Robert Kramer, PhD, is Visiting Professor of Psychology at Eötvös Loránd University (ELTE) in Budapest. At ELTE, he teaches existential-humanistic psychotherapy. During Spring 2022, he was Professor of Psychoanalysis at ELTE, only the second person in Hungary to hold this title. The first was Sándor Ferenczi.

He's now designing a leader development program for the Democracy Institute of CEU-Budapest, and doing the same with colleagues at the Instituto Superior de Ciências Sociais e Políticas at the University of Lisbon.

During academic year 2015-16, he was the inaugural International Chair of Public Leadership at the National University of Public Service in Budapest, Hungary. In 2016 he resigned his Chair in protest against the corruption of the Orbán regime.

He has published in "The Los Angeles Review of Books," "The Times of Israel" (Tel Aviv), and "The New European" (London). He also writes reviews of forthcoming books for "Publishers Weekly" (New York).
He edited and introduced Otto Rank's "A Psychology of Difference: The American Lectures" (Princeton University Press, 1996) and co-edited, with E. J. Lieberman, "The Letters of Sigmund Freud and Otto Rank: Inside Psychoanalysis" (Johns Hopkins University Press, 2012).

In 2022 he published "The Birth of Relationship Therapy: Carl Rogers Meets Otto Rank" (Psychosozial Press). In 2023 he will publish "Otto Rank: A Dream That Interprets Itself" with Phoenix Books (U.K.). His next book, to be published by Oxford University Press in 2024, is entitled, "Otto Rank and the Creation of Modern Psychotherapy."

His peer-reviewed articles have appeared in the U.S., the U.K. and, in translation, in Austria, Canada, China, France, Germany, Hungary, Lithuania, the Netherlands, and Spain. His latest scholarly article, "Discovering the Existential Unconscious: Rollo May Encounters Otto Rank" ("The Humanistic Psychologist," March 2023) has been published in translation in Chinese and Russian, and is now being translated into Greek, Turkish and Hungarian. He serves on the editorial board of the "Journal of Humanistic Psychology" (U.S.), founded by Abraham Maslow, and was book review editor of the "Journal of Organizational Change Management" (U.K.) for over a decade.

Before he moved to Budapest, he was Director of Executive Education for U.S. government leaders at American University’s School of Public Affairs in Washington, DC. In 2002, he created "transformative action learning," a Rankian leader development process based on existential-humanistic principles, and introduced it into the executive leadership curriculum at AU and at other universities around the world.

In 2002, he received the Outstanding Teacher Award at AU. In 2004, he won the Curriculum Innovation Award of the American Society for Public Administration. From 2002-2004, he was an elected member of the Board of Directors of the Organizational Behavior Teaching Society for Management Educators, a group of 650 professors in leadership and management education worldwide.

He has lectured on Otto Rank's life and work at Bar Ilan University in Tel Aviv; Sigmund Freud University in Vienna; Corvinus University of Budapest; Central European University (Budapest); George Washington University (Washington, DC); American University (Washington DC); the American Psychological Association; the International Psychoanalytic Association (Prague); the Freud Museum in Vienna; University of Lancaster (U.K.); University of Athens Medical School in Greece; the International Institute of Existential and Humanistic Psychology in Beijing; the Department of Psychiatry at the Universities of Pisa and Florence (Italy); the Colloquium on Intellectual History of European Psychology, La Maison des Sciences de l’Homme (Paris); the William Alanson White Institute in New York; the Indiana Society for Psychoanalytic Thought in Indianapolis; the Existential-Humanistic Institute in San Francisco; the University of Washington Medical School in Seattle; and the University of Pennsylvania School of Social Work in Philadelphia.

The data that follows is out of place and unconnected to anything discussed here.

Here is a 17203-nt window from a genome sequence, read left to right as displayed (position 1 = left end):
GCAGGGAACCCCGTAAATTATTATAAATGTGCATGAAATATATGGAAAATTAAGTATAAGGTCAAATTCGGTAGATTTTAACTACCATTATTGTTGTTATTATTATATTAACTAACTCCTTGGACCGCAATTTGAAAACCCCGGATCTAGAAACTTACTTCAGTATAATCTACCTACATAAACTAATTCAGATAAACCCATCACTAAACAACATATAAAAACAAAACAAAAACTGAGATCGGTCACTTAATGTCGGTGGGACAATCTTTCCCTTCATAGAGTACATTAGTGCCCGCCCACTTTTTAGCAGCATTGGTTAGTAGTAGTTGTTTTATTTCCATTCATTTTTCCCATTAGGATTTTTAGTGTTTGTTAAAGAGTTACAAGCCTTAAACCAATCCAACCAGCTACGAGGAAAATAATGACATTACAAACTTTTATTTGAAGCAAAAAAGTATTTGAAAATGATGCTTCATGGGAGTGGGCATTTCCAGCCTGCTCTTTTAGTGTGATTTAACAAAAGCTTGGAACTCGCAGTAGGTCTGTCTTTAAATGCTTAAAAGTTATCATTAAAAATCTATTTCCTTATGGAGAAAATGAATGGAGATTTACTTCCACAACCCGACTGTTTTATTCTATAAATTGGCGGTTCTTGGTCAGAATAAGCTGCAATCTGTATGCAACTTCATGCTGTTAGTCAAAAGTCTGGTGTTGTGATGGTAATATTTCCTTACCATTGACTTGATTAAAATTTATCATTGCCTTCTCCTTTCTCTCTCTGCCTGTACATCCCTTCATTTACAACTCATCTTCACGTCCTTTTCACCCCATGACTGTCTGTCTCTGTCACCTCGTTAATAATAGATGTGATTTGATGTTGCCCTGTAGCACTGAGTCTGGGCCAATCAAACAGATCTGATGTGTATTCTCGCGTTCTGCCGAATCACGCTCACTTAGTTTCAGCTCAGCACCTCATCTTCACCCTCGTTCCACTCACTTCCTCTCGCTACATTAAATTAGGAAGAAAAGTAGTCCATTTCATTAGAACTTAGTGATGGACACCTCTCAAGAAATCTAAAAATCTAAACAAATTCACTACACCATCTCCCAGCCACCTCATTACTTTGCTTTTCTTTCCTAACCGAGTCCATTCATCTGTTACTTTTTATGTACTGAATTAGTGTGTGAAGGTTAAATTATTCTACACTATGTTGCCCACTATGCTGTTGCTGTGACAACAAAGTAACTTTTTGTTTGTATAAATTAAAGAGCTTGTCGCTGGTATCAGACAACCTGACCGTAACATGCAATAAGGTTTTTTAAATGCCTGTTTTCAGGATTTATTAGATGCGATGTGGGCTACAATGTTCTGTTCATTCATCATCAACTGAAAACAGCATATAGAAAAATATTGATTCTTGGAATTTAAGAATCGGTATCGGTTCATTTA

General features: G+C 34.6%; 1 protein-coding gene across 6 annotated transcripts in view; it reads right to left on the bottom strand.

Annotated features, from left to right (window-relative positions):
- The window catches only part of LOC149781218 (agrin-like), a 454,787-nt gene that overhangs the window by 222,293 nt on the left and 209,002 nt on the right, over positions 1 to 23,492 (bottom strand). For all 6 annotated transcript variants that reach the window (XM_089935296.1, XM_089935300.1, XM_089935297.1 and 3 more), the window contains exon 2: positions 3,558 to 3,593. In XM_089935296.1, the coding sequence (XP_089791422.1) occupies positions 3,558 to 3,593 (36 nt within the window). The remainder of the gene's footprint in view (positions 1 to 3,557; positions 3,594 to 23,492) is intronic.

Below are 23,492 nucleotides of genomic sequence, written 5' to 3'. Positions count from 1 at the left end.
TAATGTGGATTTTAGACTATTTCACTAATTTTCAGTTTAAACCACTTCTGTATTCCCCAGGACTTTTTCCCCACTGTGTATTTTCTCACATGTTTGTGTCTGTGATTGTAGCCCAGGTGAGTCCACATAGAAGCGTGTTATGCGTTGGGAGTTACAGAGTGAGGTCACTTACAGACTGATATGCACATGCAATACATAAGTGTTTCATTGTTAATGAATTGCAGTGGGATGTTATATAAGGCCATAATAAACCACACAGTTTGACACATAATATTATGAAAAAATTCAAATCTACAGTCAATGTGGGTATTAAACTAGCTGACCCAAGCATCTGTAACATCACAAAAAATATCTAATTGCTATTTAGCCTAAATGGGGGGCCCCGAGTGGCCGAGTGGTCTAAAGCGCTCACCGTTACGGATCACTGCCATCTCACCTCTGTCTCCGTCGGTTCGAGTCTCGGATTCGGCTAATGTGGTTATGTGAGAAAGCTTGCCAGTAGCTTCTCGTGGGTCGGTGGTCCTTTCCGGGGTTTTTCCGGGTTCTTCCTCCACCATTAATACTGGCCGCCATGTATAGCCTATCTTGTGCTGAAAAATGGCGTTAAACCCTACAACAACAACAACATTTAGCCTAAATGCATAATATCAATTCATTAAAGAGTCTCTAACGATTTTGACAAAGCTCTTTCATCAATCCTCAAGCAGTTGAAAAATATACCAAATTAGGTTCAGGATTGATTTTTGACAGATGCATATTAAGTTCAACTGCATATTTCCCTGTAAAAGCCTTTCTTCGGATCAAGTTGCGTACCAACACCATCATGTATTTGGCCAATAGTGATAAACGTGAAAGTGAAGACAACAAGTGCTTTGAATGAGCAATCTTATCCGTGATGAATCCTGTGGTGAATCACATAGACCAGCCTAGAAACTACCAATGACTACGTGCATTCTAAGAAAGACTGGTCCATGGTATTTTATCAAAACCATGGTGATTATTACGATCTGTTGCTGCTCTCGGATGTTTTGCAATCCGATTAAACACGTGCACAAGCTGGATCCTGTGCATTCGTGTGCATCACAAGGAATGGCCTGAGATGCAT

For 25 years, he served in progressively senior positions in the U.S. government, including two years on Vice-President Al Gore's task force to reinvent the Federal government and one year as Director of the Innovation University at the U.S. Employment and Training Administration.

In 1999, he was selected by the U.S. State Department to be a Fulbright Professor in Hungary, and taught leadership at Eötvös Loránd University in Budapest. He speaks Hungarian.

Applying Otto Rank's existential-humanistic approach, he has consulted on leader development to corporate, government and civil society organizations around the world. Clients include Pfizer Corporation; Boeing Corporation; the World Bank; the European Commission in Brussels and Luxembourg; the European Environmental Agency in Copenhagen; the Prime Minister’s Office in Tallinn, Estonia; the National Research University’s Higher School of Economics in Moscow and St. Petersburg; the Moscow State University of Pedagogy; the University of Haifa; the Philippine Academy of Development; almost all agencies of the US Government, including the intelligence community; and the Department of Human Services in the City of Alexandria in the US.

He holds a PhD in leadership, with a specialization in the intellectual history of psychoanalysis, from the George Washington University School of Business and Public Management in Washington DC.

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